Autologous micro-fragmented adipose tissue for the treatment of diffuse degenerative knee osteoarthritis: an update at 3 year follow-up
The Regenerative Clinic's view on this research
Mr Nima Heidari “This study reports on 30 patients with arthritis of the knee. All patients received micro-fragmented fat which was used as an adjunct to additional joint preserving surgeries in 24 cases. The clinical changes/improvements in this group were measured after 12 months and three years and included measurements of both pain and joint function.
No complications were reported in relation to the harvest of the fat or at the site of injection. Although there was no control or ‘placebo’ group, this study clearly demonstrates the safety of micro-fragmented fat with good midterm results and provides evidence for its use as an effective adjunct in the treatment of degenerative joint disease.”
Background: Conservative therapies for the treatment of knee degenerative processes are used before resorting to surgery; nonetheless, they may offer only short-term benefits. Encouraging preliminary results have been reported using mesenchymal stem cells (MSCs), either alone or in association with surgery. Among the many sources, adiposetissue has created a huge interest, because of its anti-inflammatory and regenerative properties ascribed to the cells of its stromal vascular fraction. We previously reported the safety and feasibility of autologous micro-fragmented adipose tissue as adjuvant for the surgical treatment of diffuse degenerative chondral lesions at 1 year. Here we present the outcomes of the same cohort of patients evaluated at 3 year follow-up. Micro-fragmented adipose tissue was obtained using a minimal manipulation technique in a closed system. The safety of the procedure was evaluated by recording type and incidence of any adverse event. The clinical outcomes were determined using the KOOS, IKDC-subjective, Tegner Lysholm Knee, and VAS pain scales taken pre-operatively and at 12 and 36 months follow-up.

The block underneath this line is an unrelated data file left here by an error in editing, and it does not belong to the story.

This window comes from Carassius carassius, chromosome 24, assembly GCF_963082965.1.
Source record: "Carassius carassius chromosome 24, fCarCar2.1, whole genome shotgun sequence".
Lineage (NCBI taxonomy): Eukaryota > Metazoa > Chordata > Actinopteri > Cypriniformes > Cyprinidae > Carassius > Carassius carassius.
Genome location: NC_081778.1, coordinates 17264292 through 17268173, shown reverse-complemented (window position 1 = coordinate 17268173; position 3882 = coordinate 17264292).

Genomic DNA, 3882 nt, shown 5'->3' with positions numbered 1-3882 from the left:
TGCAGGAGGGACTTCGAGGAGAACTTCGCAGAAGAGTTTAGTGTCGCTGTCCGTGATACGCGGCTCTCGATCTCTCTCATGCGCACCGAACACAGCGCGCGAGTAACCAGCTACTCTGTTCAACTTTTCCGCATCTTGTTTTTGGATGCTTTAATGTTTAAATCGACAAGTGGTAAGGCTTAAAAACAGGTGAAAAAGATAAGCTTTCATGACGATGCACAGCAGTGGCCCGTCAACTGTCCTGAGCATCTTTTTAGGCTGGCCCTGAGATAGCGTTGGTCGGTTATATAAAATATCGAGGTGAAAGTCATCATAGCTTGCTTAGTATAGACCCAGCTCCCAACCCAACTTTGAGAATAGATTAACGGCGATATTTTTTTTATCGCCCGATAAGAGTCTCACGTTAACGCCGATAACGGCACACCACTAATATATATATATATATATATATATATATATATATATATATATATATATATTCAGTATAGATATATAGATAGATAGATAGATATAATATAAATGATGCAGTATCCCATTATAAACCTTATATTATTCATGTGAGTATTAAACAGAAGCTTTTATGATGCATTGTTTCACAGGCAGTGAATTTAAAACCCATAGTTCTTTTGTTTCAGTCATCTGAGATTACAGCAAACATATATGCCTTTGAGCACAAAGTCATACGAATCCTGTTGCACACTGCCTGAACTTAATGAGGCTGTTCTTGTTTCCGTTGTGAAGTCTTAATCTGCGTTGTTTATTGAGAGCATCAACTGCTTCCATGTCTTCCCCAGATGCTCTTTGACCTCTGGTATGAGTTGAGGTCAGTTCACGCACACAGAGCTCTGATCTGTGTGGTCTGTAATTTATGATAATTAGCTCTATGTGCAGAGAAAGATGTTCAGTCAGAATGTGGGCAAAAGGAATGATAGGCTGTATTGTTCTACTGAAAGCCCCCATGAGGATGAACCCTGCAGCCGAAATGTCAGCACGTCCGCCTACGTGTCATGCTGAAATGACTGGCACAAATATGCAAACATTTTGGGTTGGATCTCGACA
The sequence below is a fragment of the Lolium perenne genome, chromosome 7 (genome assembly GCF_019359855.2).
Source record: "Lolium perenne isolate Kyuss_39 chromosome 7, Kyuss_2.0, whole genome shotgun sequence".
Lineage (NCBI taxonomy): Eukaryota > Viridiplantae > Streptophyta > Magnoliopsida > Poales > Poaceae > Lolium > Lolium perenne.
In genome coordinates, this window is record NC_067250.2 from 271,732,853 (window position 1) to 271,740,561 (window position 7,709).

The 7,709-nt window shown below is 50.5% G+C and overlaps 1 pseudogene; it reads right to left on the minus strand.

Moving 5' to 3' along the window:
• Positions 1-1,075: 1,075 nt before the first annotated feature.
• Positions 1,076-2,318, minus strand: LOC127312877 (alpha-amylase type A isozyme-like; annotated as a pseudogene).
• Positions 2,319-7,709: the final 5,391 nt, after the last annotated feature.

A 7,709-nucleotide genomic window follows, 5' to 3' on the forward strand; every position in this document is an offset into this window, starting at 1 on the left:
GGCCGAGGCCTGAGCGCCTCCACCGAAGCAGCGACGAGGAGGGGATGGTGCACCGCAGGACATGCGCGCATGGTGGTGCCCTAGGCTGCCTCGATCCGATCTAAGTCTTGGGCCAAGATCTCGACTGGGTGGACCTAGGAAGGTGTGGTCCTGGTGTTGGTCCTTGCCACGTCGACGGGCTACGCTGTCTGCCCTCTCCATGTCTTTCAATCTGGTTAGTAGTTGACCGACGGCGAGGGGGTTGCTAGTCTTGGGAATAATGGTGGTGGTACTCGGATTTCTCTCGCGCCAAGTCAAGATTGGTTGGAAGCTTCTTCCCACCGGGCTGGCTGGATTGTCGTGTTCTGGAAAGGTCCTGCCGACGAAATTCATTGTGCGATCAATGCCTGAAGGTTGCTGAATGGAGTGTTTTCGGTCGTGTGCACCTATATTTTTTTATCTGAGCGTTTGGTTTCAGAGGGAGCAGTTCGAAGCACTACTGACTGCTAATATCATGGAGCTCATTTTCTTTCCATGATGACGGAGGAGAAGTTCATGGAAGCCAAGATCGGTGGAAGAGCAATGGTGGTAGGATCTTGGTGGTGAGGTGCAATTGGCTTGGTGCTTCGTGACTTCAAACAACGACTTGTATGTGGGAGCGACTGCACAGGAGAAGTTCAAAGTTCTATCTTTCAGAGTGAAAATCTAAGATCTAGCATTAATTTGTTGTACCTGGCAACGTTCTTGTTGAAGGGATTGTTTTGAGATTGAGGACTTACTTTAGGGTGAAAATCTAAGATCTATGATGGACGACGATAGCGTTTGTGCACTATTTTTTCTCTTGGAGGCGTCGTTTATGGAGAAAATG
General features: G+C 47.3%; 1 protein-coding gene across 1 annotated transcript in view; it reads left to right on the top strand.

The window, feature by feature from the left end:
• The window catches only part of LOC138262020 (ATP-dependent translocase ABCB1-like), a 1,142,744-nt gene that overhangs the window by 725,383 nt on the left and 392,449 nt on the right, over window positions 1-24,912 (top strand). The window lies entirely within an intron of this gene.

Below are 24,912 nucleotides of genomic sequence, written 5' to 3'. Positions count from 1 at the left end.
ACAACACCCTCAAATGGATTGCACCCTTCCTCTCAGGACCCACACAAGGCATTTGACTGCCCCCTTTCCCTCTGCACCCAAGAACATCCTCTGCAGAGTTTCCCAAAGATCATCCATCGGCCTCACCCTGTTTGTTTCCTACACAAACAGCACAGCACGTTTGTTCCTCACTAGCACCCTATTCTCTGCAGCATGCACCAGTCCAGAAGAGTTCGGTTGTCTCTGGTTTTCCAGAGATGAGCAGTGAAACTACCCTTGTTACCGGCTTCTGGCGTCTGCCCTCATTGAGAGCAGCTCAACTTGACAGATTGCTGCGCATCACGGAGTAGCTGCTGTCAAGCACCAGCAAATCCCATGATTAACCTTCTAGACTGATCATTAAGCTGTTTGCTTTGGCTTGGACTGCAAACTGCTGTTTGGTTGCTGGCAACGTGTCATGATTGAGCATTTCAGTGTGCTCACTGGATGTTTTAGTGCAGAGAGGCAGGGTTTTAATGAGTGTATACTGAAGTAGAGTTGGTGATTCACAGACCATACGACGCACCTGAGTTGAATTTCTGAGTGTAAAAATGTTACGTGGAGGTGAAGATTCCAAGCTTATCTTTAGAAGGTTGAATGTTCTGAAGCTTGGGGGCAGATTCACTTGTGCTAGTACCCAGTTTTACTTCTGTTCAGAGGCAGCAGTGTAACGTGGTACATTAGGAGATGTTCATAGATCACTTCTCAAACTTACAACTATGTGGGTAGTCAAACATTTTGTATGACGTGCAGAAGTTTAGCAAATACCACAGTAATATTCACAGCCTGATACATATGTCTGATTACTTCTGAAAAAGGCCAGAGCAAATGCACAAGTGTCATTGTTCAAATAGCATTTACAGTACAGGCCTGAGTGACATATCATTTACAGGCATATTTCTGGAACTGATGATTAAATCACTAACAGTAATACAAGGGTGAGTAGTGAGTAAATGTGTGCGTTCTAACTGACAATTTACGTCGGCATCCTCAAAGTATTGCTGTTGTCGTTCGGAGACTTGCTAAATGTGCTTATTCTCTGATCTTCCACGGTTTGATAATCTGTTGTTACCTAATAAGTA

Findings: No adverse events, lipodystrophy cases at the harvesting site nor atypical inflammatory reactions at the joint level were reported. Of the 30 patients previously treated, one was lost, and seven received additional treatments in the period of observation. On average, the 22 patients that had no other treatments in the 3-year period showed that the results observed at 1 year were maintained. Moreover, 41, 55, 55 and 64% of the patients improved with respect to the 1-year follow-up in the Tegner Lysholm Knee, VAS, IKDC-subjective and total KOOS, respectively.
Conclusion: Our results point to autologous and micro-fragmented adipose tissue injection as an innovative and safe approach for the management of diffuse degenerative knee chondropathy in the mid-term. The procedure is simple, affordable, minimally invasive, and compliant with the regulatory panorama.